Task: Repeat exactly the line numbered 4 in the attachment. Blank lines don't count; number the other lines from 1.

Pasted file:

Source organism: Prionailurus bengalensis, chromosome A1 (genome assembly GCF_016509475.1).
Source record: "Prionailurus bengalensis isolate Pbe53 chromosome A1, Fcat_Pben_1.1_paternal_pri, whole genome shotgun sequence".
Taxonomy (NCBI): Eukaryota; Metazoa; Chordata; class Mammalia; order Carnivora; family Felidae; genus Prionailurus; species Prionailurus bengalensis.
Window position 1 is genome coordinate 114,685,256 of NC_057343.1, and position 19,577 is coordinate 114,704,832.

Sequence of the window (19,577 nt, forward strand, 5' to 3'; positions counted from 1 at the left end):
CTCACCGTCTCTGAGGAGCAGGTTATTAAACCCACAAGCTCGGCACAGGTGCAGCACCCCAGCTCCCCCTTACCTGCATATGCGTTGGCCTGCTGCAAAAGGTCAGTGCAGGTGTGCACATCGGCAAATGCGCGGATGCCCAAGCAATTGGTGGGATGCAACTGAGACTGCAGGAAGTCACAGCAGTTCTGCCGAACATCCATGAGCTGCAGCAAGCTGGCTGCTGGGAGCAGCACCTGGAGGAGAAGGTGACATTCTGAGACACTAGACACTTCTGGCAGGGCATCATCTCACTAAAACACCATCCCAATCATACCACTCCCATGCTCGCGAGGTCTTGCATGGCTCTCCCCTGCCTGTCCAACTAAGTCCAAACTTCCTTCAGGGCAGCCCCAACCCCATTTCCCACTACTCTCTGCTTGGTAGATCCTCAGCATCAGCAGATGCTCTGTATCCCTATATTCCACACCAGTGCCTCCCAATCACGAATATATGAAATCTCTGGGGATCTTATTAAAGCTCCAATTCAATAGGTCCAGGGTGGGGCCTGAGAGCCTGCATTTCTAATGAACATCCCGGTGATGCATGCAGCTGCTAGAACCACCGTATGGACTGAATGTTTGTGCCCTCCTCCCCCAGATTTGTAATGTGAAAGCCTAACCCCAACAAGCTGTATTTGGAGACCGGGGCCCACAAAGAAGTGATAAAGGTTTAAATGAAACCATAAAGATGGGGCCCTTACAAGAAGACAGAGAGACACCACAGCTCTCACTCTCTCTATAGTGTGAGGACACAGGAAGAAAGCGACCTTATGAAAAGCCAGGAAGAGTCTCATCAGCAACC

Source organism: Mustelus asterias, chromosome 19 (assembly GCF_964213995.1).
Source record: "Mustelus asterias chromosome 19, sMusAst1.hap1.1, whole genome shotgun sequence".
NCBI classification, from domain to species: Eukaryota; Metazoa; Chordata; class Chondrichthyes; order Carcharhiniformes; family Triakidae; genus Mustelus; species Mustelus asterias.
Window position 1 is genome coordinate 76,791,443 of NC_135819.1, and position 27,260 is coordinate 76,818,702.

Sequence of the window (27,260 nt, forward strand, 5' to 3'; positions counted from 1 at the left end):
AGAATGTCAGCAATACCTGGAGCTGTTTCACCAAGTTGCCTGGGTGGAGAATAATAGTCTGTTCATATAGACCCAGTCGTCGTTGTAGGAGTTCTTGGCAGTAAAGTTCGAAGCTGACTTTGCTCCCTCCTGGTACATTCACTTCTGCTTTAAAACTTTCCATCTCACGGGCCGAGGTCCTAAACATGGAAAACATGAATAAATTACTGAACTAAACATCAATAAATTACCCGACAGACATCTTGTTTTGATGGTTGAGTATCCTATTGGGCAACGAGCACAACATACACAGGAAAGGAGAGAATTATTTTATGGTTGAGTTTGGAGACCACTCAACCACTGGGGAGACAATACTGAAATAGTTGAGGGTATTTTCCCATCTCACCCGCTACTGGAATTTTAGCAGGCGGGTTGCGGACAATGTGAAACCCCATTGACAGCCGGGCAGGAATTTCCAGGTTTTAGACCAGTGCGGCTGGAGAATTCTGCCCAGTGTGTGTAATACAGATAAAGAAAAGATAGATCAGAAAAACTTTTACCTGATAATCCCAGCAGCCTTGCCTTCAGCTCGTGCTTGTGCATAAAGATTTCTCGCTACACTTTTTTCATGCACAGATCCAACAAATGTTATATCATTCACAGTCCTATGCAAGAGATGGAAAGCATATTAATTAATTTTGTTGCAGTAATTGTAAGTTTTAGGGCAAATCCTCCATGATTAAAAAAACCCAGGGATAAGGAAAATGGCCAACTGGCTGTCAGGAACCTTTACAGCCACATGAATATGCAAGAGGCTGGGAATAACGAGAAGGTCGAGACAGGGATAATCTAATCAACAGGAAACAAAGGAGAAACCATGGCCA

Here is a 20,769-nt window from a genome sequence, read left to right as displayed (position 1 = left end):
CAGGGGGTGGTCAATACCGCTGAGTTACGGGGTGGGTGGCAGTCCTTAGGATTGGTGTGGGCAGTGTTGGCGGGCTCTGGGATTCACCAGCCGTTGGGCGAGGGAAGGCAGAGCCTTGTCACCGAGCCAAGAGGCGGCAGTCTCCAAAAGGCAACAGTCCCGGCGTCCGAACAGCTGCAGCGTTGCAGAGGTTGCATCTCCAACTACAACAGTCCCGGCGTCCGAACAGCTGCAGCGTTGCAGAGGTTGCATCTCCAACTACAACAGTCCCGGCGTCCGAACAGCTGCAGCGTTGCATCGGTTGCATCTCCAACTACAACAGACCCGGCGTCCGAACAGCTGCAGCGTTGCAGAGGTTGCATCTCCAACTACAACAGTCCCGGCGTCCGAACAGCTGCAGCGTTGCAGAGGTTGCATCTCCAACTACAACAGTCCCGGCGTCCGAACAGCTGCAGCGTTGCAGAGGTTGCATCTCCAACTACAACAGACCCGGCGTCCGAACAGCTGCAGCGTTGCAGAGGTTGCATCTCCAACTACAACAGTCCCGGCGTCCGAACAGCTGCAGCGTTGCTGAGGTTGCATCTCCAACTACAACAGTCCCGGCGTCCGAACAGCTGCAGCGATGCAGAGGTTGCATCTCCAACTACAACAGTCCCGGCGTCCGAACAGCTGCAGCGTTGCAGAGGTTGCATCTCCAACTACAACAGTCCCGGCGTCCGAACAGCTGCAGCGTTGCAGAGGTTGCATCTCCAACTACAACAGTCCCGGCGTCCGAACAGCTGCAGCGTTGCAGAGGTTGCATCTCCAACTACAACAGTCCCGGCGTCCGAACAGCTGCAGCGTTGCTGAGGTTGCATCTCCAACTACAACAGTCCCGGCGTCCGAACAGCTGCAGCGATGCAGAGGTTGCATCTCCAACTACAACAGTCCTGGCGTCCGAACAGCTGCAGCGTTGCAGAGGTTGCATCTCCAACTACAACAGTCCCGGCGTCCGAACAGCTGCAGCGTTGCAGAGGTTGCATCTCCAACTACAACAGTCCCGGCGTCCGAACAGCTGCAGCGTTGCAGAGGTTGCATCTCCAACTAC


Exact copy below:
Window position 1 is genome coordinate 114,685,256 of NC_057343.1, and position 19,577 is coordinate 114,704,832.